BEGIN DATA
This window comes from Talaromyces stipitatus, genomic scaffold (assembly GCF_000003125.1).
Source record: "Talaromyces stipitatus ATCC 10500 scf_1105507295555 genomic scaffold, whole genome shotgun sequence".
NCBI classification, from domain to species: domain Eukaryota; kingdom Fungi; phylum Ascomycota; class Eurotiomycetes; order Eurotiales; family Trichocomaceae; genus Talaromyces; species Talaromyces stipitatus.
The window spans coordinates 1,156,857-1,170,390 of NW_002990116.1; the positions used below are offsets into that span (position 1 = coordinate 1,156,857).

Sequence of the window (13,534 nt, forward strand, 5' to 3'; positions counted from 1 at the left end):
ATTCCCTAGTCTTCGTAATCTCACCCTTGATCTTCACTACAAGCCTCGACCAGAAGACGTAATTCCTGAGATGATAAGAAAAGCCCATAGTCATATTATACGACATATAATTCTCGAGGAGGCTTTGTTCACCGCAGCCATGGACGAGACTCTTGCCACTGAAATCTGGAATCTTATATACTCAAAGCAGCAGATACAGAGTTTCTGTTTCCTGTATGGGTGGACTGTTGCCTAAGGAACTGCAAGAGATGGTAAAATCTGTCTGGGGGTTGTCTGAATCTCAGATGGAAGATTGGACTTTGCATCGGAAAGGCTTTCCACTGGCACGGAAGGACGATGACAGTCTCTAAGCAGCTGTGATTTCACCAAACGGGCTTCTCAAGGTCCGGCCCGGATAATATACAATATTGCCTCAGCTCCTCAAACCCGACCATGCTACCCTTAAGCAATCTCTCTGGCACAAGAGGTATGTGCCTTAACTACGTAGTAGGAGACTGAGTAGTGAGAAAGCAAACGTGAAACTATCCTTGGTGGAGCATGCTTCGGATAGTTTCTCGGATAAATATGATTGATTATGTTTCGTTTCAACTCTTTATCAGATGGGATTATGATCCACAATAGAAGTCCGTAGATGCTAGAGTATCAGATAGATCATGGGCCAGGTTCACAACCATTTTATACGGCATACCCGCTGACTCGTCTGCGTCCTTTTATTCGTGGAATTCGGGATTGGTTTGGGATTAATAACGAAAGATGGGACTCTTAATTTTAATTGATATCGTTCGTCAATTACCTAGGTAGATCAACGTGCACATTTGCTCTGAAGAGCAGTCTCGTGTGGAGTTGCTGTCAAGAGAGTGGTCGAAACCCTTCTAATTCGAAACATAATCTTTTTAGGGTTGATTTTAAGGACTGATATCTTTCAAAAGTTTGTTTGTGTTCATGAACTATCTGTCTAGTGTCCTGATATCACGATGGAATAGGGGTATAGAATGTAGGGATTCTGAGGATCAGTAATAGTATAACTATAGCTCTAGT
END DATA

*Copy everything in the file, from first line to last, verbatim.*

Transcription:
This window comes from Talaromyces stipitatus, genomic scaffold (assembly GCF_000003125.1).
Source record: "Talaromyces stipitatus ATCC 10500 scf_1105507295555 genomic scaffold, whole genome shotgun sequence".
NCBI classification, from domain to species: domain Eukaryota; kingdom Fungi; phylum Ascomycota; class Eurotiomycetes; order Eurotiales; family Trichocomaceae; genus Talaromyces; species Talaromyces stipitatus.
The window spans coordinates 1,156,857-1,170,390 of NW_002990116.1; the positions used below are offsets into that span (position 1 = coordinate 1,156,857).

Sequence of the window (13,534 nt, forward strand, 5' to 3'; positions counted from 1 at the left end):
ATTCCCTAGTCTTCGTAATCTCACCCTTGATCTTCACTACAAGCCTCGACCAGAAGACGTAATTCCTGAGATGATAAGAAAAGCCCATAGTCATATTATACGACATATAATTCTCGAGGAGGCTTTGTTCACCGCAGCCATGGACGAGACTCTTGCCACTGAAATCTGGAATCTTATATACTCAAAGCAGCAGATACAGAGTTTCTGTTTCCTGTATGGGTGGACTGTTGCCTAAGGAACTGCAAGAGATGGTAAAATCTGTCTGGGGGTTGTCTGAATCTCAGATGGAAGATTGGACTTTGCATCGGAAAGGCTTTCCACTGGCACGGAAGGACGATGACAGTCTCTAAGCAGCTGTGATTTCACCAAACGGGCTTCTCAAGGTCCGGCCCGGATAATATACAATATTGCCTCAGCTCCTCAAACCCGACCATGCTACCCTTAAGCAATCTCTCTGGCACAAGAGGTATGTGCCTTAACTACGTAGTAGGAGACTGAGTAGTGAGAAAGCAAACGTGAAACTATCCTTGGTGGAGCATGCTTCGGATAGTTTCTCGGATAAATATGATTGATTATGTTTCGTTTCAACTCTTTATCAGATGGGATTATGATCCACAATAGAAGTCCGTAGATGCTAGAGTATCAGATAGATCATGGGCCAGGTTCACAACCATTTTATACGGCATACCCGCTGACTCGTCTGCGTCCTTTTATTCGTGGAATTCGGGATTGGTTTGGGATTAATAACGAAAGATGGGACTCTTAATTTTAATTGATATCGTTCGTCAATTACCTAGGTAGATCAACGTGCACATTTGCTCTGAAGAGCAGTCTCGTGTGGAGTTGCTGTCAAGAGAGTGGTCGAAACCCTTCTAATTCGAAACATAATCTTTTTAGGGTTGATTTTAAGGACTGATATCTTTCAAAAGTTTGTTTGTGTTCATGAACTATCTGTCTAGTGTCCTGATATCACGATGGAATAGGGGTATAGAATGTAGGGATTCTGAGGATCAGTAATAGTATAACTATAGCTCTAGT